The history of the Leveine family goes back to the Medieval landscape of northwestern France, to the regions known as Brittany
. The name Leveine is derived from the Old French word "vigne," meaning "vine," and as such it is likely that the first bearers of this name owned or worked on a vineyard.
Early Origins of the Leveine family
The surname Leveine was first found in Brittany
where they held a family seat
in the seigneury of Haute Morays.
Early History of the Leveine family
This web page shows only a small excerpt of our Leveine research.Another 141 words (10 lines of text) are included under the topic Early Leveine History in all our PDF Extended History products and printed products wherever possible.
Leveine Spelling Variations
French surnames were subject to numerous alterations in spelling because of the various cultural groups that inhabited specific regions. Eventually, each region possessed its own local
dialect of the French language. The early development of the French language, however, was also influenced by other languages. For example, Old French was infused with Germanic words and sounds when barbarian tribes invaded and settled in France after the fall of the Roman Empire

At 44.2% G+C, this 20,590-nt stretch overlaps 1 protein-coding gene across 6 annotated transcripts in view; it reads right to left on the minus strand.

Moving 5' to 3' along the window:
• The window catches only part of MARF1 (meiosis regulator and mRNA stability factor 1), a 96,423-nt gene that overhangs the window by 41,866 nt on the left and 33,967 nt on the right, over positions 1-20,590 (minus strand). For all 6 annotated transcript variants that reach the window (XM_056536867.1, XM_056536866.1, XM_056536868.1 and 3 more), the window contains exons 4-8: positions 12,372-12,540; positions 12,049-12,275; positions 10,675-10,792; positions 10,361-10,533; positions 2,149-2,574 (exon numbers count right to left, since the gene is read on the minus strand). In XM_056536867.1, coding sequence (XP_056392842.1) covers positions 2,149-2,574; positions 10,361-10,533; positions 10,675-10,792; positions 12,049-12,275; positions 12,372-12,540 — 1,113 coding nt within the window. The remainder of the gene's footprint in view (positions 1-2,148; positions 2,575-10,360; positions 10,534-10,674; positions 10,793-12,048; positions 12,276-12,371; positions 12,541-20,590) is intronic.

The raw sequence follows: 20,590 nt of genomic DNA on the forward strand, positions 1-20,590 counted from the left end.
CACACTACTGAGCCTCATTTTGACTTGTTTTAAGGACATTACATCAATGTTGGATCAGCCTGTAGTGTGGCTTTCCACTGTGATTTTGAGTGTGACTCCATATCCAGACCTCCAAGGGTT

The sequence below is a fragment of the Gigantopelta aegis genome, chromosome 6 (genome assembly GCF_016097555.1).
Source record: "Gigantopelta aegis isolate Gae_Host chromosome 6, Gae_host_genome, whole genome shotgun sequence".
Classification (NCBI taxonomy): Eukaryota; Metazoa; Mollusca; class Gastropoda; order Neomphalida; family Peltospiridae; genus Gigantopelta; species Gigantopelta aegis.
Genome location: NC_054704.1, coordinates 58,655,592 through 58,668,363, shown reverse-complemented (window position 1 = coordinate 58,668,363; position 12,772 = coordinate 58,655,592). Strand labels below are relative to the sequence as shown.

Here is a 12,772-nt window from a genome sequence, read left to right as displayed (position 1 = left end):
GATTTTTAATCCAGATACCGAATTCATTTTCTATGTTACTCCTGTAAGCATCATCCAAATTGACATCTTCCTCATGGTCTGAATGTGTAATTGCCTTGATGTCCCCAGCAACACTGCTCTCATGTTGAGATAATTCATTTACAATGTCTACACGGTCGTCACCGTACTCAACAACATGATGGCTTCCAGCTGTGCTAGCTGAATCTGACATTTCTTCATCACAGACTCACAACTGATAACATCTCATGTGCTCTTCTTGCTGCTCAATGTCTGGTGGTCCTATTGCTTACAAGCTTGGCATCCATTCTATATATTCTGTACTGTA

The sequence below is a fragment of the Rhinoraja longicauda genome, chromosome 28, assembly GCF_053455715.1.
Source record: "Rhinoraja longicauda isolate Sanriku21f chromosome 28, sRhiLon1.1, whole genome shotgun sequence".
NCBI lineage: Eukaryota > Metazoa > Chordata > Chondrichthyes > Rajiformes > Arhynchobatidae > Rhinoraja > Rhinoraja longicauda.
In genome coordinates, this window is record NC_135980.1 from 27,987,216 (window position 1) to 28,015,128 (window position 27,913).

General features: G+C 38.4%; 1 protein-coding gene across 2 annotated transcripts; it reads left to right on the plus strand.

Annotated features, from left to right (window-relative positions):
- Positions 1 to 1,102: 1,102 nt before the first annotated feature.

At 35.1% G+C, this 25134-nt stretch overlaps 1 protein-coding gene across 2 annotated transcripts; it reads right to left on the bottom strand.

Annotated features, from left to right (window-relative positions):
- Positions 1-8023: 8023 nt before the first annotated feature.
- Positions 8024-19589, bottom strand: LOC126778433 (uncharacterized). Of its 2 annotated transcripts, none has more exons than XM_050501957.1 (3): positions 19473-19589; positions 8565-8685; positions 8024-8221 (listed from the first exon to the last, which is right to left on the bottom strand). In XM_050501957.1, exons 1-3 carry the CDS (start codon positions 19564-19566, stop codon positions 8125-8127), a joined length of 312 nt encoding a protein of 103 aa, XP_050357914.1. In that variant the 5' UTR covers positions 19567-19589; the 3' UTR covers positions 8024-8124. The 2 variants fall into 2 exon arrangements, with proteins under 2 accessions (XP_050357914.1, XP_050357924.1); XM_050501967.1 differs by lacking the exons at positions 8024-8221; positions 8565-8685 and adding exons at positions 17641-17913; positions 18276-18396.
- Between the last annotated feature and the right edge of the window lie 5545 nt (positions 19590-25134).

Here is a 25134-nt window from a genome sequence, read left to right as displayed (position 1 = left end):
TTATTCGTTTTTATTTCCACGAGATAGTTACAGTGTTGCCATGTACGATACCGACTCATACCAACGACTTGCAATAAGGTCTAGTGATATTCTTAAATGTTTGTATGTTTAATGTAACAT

. Middle French also borrowed heavily from the Italian language during the Renaissance
. As a result of these linguistic and cultural influences, the name Leveine is distinguished by a number of regional variations. The many spelling variations
of the name include Lavigne, Levine, Levin, Levigne, Levigny, Laveine, Lavignes, Lavene, Des Vignes, deVigne, Devignes, Devigne, De lavigne and many more.
Early Notables of the Leveine family (pre 1700)
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and printed products wherever possible.
Migration of the Leveine family to the New World and Oceana
By 1643 there were only about 300 people in Quebec. Since immigration was slow, early marriage was desperately encouraged amongst the immigrants. The fur trade attracted migrants, both noble and commoner. 15,000 explorers left Montreal in the late 17th and 18th centuries. By 1675, there were 7000 French in Quebec. By the same year the Acadian presence in Nova Scotia, New Brunswick and Prince Edward Island had reached 500. In 1755, 10,000 French Acadians refused to take an oath of allegiance to England
and were deported to Louisiana. The French founded Lower Canada, thus becoming one of the two great founding nations of Canada. The distinguished family name Leveine has made significant contributions to the culture, arts, sciences and religion of France and New France. Amongst the settlers in North America with this distinguished name Leveine were Pierre Lavigne who settled in Quebec in 1757 from Bourbonnais; Guillaume Lavigne arrived in Quebec from Guyenne 1708; Joseph Lavigne arrived in Quebec from Guyenne in 1739.